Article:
Well it looks like it’s been over 3 years since I put up a post (sorry Jen!) In that time I’ve worked around Australia, New Zealand & Asia spending many late nights opening up more restaurants, cafes and bars than I care to remember. I’ve also had many memorable meals – but those stories are for another time.

Back in the 90’s, a weekend getaway wasn’t as easy as jumping online and booking a $59 return flight to Melbourne. Flying was expensive and purely reserved for the middle upper class – which my family was not. So what did people do when they wanted to have some time off and escape the shackles of suburban life? They packed up their cars, hitched a trailer and went on a good old-fashioned road trip. I remember fondly hitting the road with my best friend’s family during holiday season and driving down to Batemans bay, seeing the south coast for the first time and eating a traditional roast + 2 veg meal for the first time (Asian families didn’t really do this back in the day). While my friend’s family still does the road trip every Easter to this day, most people will now jump on a plane for a quick getaway leaving these beautiful coastal towns ripe for the picking. I was lucky enough to be invited to the Narooma Oyster Festival and I’m quite certain I’ve found Australia’s best unspoilt pearl of a town tucked away in the South Coast of NSW.

Narooma comes from the Aboriginal words that describe “clear, blue water” and this certainly rang true right from the get go. Landing on the waterfront we pull up to The Quarterdeck and are met by owner Chris who greets us with drinks, some nibbles and the stars of the weekend – freshly shucked oysters. Let’s not forget the reason I came to Narooma – to get in on as much oyster action as I could possibly could in 24 hours.

Before I ravaged the towns oyster supplies like a lion eats a gazelle, our lovely hosts from Destination NSW organised a visit out to the stunning Montague Island. The island is only a short 25 minute boat ride from Narooma and is home to the fairy penguins, sea birds and a whole bunch of fur seals who love to chill out on the surrounding rocks. But before all that – coffee! “Coffee in insert random destination” is high on my list of things to find out when looking at destinations, so rest assured caffeine addicts – David’s got your back. On our way to the docks we stopped by Bound to Earth, local purveyors of fine artisan coffee and snacks both sweet and savoury. This place puts out coffee to rival any full-blown “coffee experience” in Sydney or Melbourne and the local Tilba Jersey Milk that they used was so velvety creamy – a must visit when in Narooma.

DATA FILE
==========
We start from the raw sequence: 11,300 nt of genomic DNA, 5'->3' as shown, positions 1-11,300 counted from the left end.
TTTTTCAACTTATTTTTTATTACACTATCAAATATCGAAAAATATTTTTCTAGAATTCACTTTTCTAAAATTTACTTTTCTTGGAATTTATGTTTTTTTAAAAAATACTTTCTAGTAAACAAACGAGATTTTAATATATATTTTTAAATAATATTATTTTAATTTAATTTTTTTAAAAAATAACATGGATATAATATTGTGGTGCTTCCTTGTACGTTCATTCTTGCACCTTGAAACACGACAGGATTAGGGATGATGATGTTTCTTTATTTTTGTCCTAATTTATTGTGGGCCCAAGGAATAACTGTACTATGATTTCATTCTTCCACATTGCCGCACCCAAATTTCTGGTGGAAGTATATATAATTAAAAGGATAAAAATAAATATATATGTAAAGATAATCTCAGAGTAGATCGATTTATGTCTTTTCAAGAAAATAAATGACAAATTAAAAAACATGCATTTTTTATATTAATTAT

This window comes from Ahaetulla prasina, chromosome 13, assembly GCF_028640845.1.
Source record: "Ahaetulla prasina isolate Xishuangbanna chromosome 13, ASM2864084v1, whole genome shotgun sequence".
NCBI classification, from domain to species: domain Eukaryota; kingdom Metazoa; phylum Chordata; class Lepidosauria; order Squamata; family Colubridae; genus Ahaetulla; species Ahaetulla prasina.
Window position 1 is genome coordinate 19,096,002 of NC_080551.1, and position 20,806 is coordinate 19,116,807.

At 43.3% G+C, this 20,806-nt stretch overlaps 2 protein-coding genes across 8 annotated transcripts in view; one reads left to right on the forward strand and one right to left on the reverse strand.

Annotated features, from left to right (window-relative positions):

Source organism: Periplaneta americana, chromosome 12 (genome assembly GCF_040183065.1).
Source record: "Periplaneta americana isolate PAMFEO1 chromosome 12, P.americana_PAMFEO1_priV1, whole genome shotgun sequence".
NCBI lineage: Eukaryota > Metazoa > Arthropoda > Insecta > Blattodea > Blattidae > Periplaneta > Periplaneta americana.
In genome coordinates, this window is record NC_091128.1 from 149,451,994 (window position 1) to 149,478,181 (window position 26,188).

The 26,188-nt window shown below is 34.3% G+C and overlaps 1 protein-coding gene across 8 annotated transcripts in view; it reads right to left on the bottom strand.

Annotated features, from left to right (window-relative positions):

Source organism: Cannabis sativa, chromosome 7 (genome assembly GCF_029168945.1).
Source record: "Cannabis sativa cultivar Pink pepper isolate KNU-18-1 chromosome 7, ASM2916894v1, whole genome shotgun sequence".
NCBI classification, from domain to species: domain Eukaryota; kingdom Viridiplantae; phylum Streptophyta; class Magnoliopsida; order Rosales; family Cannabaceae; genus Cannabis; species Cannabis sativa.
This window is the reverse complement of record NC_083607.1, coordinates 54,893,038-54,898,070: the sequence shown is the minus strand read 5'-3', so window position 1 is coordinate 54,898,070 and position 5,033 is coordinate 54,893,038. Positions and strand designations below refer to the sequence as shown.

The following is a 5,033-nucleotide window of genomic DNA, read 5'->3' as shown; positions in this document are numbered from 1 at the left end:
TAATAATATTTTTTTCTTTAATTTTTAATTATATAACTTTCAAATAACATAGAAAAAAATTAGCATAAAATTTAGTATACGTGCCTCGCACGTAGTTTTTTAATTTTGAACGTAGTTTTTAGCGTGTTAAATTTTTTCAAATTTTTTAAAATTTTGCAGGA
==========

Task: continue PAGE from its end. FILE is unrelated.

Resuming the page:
Exactly one piccolo latte later, we hit the docks and jump on the boat courtesy of Narooma Charters and head out to Montague Island. Is it truly hard to describe the beauty of this place, and although I didn’t (and still don’t) know what an “eco tourism experience” is – this city dweller is just dumbstruck at how magnificent nature can be at times. From the cotton candy skies at the top of the lighthouse to foaming waves as they crash onto the rocks on the shoreline – you get this overwhelming feeling of calmness – like this is how it was meant to be…. Either that or I was still drunk from the night before… whatever.

After arriving back to shore it was time to join in on the festivities and eat a tonne of oysters. Something that makes the Narooma Oyster Festival extra special is that it brings in a bunch of oyster growers from the Australia Oyster Coast collective. These guys represent 300kms of the best oyster farms on the south coast of NSW stretching from Shoalhaven (south of Nowra) all the way down to Wonboyn (near the boarder of Melbourne). Across the eight oyster-growing estuaries, the farmers produce 3 types of oysters. Most of us would be familiar with the Pacific & Sydney Rock oysters, but I came here for one special type of oyster – the Australian native Angasi oyster. These are some of the rarest oysters to come by and are only found in Australia. These are like atomic oyster bombs – full of flavour with a firmer, almost meat like texture.

Angasi oysters
Angasi oysters

Sydney rock oysters
Sydney rock oysters

By around 3pm, I’ve racked up a total oyster count in the high 40’s for the weekend (I told you I was serious about this) and it was time to start getting ready to board the plane home. Never before have I fallen in love with a community so quickly. The people out in Narooma and the surrounding towns are so genuinely warm and welcoming – I’ve known them for 10 minutes but it feels like we’ve somehow grown up together. The fresh produce is amazing because it comes from the farms in the area. The water is so pure and the landscape is just stunning. The Narooma Oyster Festival for 2018 has been locked in for the 5th of May 2018 and I’m already making plans to go back – you should too.

Ways to get to Narooma

  1. Approximately a 5 hour drive from Sydney
  2. Get a REX flight from Sydney to Moruya, then grab a car for the short 40 min drive
  3. Book a charter flight with South Coast Sea Planes and land right in town on the waterfront!

I Ate My Way Through travelled as a guest of Destination NSW


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